He fixed his eyes on the distant horizon. His mind was alert. The numbers were coming to him slowly, rhythmically like precision notes on a cold, winter day. Any minute he expected to see the familiar shimmer of headlights over the ridge. He had to deliver the information before the Russians discovered what he did.
He scanned the area. There was no one in sight, no sign of life in the mountains, no trace of motion on the highway.
He took a deep breath.
“Perhaps he’d guessed wrong,” he thought to himself. “Maybe there would be no visitor.”
He might have been just suffering from an old man’s despair over a trivial hope for the future, for a wish that had more likely vanished years before, for a dream he had misplaced somewhere back in his youth, someplace he could no longer reach. A bitter taste of resentment watered the inside of his mouth. He was tired.
There was nothing more he needed to do that someone else, someone younger, couldn’t handle. He was concerned about his health. He wanted to live to a hundred. In the last year, an old man’s lingering feelings of inadequacy and self-doubt afflicted him, and at 79, it was the worst kind of menace to endure.
Moodbain raised a bulky arm, glanced at his watch. The morning air felt numbing. A tight shiver raked itself across his tired bones. It was 6 AM. He had been waiting for three and a half hours. Silence, no engine, no headlights. He knew he had wasted his time. Yet he still had the package.
Three Russian military Ural trucks raced toward him.
Time to go.
A powerful rotor started up nearby, the same way it had done each day for the past three mornings. It sliced the air into sweet, even pieces, and its dense thunder drowned out every muted sound on the frozen winter desert.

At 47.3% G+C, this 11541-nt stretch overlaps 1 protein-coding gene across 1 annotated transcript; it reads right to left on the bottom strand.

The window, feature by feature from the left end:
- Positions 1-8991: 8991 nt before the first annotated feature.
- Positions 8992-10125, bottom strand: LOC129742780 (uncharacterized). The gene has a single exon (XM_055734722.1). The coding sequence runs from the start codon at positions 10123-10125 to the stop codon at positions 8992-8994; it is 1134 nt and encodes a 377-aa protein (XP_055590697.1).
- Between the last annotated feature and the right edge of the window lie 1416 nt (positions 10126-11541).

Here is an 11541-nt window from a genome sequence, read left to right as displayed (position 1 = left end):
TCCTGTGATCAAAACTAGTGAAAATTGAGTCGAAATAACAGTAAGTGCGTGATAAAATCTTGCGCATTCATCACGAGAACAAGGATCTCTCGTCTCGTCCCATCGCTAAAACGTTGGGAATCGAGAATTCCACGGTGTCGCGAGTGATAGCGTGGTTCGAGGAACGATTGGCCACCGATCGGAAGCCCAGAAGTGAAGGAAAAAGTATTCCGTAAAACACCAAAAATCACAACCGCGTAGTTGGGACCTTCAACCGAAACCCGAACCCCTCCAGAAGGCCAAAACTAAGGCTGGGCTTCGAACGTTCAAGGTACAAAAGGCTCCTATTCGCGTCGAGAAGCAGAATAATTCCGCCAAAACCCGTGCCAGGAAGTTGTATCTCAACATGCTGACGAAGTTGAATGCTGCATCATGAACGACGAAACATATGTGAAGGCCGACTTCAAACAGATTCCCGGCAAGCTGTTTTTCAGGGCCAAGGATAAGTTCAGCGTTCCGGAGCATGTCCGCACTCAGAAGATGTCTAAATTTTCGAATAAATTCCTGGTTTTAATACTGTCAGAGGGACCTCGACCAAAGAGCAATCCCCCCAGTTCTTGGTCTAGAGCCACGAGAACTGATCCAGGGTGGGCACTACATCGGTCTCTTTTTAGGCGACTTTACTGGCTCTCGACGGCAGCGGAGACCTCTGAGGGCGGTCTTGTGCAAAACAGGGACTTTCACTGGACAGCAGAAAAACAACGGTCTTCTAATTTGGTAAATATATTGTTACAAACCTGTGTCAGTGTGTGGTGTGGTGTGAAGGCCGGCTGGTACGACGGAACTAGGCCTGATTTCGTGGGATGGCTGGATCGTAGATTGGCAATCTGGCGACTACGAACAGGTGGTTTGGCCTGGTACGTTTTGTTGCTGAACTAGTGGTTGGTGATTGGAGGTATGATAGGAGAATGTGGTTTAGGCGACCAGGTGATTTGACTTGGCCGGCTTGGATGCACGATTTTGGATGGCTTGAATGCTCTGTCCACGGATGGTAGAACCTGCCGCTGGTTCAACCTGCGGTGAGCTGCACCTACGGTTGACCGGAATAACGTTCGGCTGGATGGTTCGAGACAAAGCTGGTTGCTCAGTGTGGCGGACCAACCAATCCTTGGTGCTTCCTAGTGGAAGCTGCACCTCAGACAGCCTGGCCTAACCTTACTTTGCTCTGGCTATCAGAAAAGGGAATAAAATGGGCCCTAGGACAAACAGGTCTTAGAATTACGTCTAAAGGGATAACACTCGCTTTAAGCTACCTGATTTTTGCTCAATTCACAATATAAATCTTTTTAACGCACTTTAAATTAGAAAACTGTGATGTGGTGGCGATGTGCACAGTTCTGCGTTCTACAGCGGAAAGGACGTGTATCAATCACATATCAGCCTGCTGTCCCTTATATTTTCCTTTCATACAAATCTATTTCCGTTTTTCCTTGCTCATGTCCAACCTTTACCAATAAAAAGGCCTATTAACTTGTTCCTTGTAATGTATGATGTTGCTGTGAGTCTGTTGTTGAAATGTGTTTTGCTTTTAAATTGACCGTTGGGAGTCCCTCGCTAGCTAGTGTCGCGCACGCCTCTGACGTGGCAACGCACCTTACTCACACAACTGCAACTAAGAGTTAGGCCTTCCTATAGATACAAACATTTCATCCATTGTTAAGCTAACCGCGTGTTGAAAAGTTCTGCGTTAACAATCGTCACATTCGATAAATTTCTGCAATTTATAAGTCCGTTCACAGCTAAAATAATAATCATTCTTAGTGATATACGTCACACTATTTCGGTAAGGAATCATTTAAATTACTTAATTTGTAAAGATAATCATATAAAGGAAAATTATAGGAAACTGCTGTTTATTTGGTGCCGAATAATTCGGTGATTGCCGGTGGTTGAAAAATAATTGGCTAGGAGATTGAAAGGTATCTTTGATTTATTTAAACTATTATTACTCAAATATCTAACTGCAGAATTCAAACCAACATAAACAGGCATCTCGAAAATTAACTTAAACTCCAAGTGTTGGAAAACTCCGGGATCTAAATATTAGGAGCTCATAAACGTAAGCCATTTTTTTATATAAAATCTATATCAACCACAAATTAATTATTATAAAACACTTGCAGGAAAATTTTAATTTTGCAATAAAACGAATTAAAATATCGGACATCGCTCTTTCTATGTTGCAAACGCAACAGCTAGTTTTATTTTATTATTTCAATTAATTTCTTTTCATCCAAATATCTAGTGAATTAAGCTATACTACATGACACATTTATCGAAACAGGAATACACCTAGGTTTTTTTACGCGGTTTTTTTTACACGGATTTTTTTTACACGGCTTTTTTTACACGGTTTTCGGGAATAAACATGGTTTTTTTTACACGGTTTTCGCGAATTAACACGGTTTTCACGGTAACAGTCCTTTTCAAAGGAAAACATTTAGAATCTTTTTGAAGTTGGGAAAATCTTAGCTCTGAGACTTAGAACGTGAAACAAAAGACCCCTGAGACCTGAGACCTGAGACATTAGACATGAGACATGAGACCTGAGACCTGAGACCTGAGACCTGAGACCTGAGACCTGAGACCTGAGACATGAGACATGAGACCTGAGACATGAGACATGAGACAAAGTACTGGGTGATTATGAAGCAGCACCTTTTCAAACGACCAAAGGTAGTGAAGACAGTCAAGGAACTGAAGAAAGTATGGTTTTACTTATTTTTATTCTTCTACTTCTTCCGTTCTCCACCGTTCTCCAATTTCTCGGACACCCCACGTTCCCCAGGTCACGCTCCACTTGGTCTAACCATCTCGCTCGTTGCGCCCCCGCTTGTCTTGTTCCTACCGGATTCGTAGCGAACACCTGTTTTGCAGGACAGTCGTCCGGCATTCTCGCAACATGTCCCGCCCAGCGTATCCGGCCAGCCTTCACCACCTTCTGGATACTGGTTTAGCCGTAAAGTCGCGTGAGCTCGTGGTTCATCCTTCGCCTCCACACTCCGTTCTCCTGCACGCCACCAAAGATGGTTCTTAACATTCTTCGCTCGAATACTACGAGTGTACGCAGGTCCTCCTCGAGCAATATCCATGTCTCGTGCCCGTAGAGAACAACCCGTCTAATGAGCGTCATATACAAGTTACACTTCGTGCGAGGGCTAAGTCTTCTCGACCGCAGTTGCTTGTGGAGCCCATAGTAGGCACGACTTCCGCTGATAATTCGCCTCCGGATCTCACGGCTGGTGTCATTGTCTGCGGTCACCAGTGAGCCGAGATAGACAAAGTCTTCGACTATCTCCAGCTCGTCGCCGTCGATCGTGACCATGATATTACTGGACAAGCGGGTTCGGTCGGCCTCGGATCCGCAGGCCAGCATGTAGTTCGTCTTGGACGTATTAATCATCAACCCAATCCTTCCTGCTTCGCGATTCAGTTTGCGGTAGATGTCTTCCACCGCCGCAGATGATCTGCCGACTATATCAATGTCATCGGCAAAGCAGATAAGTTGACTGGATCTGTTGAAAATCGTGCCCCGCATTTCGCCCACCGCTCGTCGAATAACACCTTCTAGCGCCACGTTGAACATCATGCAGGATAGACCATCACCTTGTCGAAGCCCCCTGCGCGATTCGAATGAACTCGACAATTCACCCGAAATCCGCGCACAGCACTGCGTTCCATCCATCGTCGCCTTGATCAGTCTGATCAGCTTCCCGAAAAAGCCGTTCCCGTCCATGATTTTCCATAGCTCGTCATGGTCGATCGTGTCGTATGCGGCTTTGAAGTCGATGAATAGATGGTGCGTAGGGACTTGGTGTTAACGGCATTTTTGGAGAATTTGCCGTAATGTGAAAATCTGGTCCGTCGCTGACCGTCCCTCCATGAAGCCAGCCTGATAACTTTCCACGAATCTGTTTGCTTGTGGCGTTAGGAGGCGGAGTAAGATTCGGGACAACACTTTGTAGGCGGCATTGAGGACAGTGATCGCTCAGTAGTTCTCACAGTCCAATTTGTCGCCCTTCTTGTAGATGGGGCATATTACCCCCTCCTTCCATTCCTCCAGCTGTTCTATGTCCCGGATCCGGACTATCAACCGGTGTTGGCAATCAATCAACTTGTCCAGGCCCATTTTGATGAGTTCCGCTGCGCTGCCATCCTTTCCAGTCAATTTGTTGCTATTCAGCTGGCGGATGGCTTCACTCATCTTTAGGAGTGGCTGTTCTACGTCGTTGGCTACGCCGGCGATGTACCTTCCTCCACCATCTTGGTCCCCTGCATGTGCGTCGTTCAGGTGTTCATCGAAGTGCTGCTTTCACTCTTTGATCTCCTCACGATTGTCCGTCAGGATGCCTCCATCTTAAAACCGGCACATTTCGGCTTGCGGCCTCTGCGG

Moodbain moved toward the waiting helicopter. The Chinese had been very accommodating. He appreciated that. As he opened the door and climbed inside, the warmth from the craft gushed out and enveloped him. It filtered through his weathered core, and the memories of those cold days in Honningsvaag spilled from his mind like the bursting fruit from a dying maple. He remembered the vow he had taken back then, and this explained why he now felt betrayed. “You can’t count on other Company men any longer,” he kept telling himself. But you must never hope or try to predict the actions of those with more considerable skill. And that’s what he’d done. That’s where he’d made his mistake.
The grizzled captain sitting next to him lit a Marlboro and studied Moodbain’s chiseled face with his deep-set Mongolian eyes as though the two of them were shouldering a futile burden like brothers facing execution for a crime they didn’t commit. He palmed the cyclic and waited for some kind of response from the old man, but V.M. Moodbain did not look back. The Russian trucks zoomed in closer, closer. The pilot didn’t hesitate to act on his own.
He lifted the chopper off the ground, leaving behind a mad, screaming circle of icy dust. Moodbain stopped breathing for a moment to remove a leather glove and rub a wrinkled hand. He surveyed the landscape, all pink and gray under the crisp winter sky, and he turned to the aviator and growled.
“That’s it, we’ll try again tomorrow.”
Though he spoke no English, the pilot understood what he meant, yet he pretended not to. That’s what he was supposed to do. He leveled off at three thousand feet, banked the military chopper by a basin ridge, and chased the night sky to the unlit west.